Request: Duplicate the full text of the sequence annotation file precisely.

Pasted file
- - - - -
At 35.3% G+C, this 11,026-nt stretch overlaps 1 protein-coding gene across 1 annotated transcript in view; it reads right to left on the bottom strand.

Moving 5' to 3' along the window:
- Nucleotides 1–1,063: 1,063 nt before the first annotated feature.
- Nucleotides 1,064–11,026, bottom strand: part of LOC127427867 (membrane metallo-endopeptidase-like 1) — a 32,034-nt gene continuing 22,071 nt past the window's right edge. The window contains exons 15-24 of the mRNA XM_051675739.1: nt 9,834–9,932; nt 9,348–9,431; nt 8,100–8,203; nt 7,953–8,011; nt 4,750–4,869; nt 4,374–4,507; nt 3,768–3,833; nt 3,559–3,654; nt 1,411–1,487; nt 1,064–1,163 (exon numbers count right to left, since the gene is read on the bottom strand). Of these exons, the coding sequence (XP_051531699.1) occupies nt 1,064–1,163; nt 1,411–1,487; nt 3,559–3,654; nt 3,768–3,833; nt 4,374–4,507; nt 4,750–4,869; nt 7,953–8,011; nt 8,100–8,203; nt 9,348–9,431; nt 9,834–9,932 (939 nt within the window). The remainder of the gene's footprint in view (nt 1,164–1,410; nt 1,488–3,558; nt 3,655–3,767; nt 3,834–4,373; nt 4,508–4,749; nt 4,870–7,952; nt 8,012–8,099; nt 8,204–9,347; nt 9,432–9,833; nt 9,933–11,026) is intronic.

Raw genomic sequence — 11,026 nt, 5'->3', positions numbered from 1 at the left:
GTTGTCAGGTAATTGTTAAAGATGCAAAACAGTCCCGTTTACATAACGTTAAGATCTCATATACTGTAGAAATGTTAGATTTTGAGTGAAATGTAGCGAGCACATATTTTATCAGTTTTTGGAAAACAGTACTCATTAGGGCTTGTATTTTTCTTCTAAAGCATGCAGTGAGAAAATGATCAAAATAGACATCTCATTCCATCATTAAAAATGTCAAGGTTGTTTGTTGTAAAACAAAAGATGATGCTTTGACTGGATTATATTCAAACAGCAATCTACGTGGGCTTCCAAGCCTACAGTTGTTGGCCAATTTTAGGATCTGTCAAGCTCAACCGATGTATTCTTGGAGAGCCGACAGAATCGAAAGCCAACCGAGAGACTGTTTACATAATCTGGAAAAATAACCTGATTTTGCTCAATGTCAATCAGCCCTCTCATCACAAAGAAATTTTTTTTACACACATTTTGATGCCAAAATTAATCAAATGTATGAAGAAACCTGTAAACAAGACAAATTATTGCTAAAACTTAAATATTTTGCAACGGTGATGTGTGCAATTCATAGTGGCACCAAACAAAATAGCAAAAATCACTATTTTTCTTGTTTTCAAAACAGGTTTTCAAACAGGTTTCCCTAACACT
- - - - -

At 35.3% G+C, this 11,026-nt stretch overlaps 1 protein-coding gene across 1 annotated transcript in view; it reads right to left on the bottom strand.

Moving 5' to 3' along the window:
- Nucleotides 1–1,063: 1,063 nt before the first annotated feature.
- Nucleotides 1,064–11,026, bottom strand: part of LOC127427867 (membrane metallo-endopeptidase-like 1) — a 32,034-nt gene continuing 22,071 nt past the window's right edge. The window contains exons 15-24 of the mRNA XM_051675739.1: nt 9,834–9,932; nt 9,348–9,431; nt 8,100–8,203; nt 7,953–8,011; nt 4,750–4,869; nt 4,374–4,507; nt 3,768–3,833; nt 3,559–3,654; nt 1,411–1,487; nt 1,064–1,163 (exon numbers count right to left, since the gene is read on the bottom strand). Of these exons, the coding sequence (XP_051531699.1) occupies nt 1,064–1,163; nt 1,411–1,487; nt 3,559–3,654; nt 3,768–3,833; nt 4,374–4,507; nt 4,750–4,869; nt 7,953–8,011; nt 8,100–8,203; nt 9,348–9,431; nt 9,834–9,932 (939 nt within the window). The remainder of the gene's footprint in view (nt 1,164–1,410; nt 1,488–3,558; nt 3,655–3,767; nt 3,834–4,373; nt 4,508–4,749; nt 4,870–7,952; nt 8,012–8,099; nt 8,204–9,347; nt 9,432–9,833; nt 9,933–11,026) is intronic.

Raw genomic sequence — 11,026 nt, 5'->3', positions numbered from 1 at the left:
GTTGTCAGGTAATTGTTAAAGATGCAAAACAGTCCCGTTTACATAACGTTAAGATCTCATATACTGTAGAAATGTTAGATTTTGAGTGAAATGTAGCGAGCACATATTTTATCAGTTTTTGGAAAACAGTACTCATTAGGGCTTGTATTTTTCTTCTAAAGCATGCAGTGAGAAAATGATCAAAATAGACATCTCATTCCATCATTAAAAATGTCAAGGTTGTTTGTTGTAAAACAAAAGATGATGCTTTGACTGGATTATATTCAAACAGCAATCTACGTGGGCTTCCAAGCCTACAGTTGTTGGCCAATTTTAGGATCTGTCAAGCTCAACCGATGTATTCTTGGAGAGCCGACAGAATCGAAAGCCAACCGAGAGACTGTTTACATAATCTGGAAAAATAACCTGATTTTGCTCAATGTCAATCAGCCCTCTCATCACAAAGAAATTTTTTTTACACACATTTTGATGCCAAAATTAATCAAATGTATGAAGAAACCTGTAAACAAGACAAATTATTGCTAAAACTTAAATATTTTGCAACGGTGATGTGTGCAATTCATAGTGGCACCAAACAAAATAGCAAAAATCACTATTTTTCTTGTTTTCAAAACAGGTTTTCAAACAGGTTTCCCTAACACT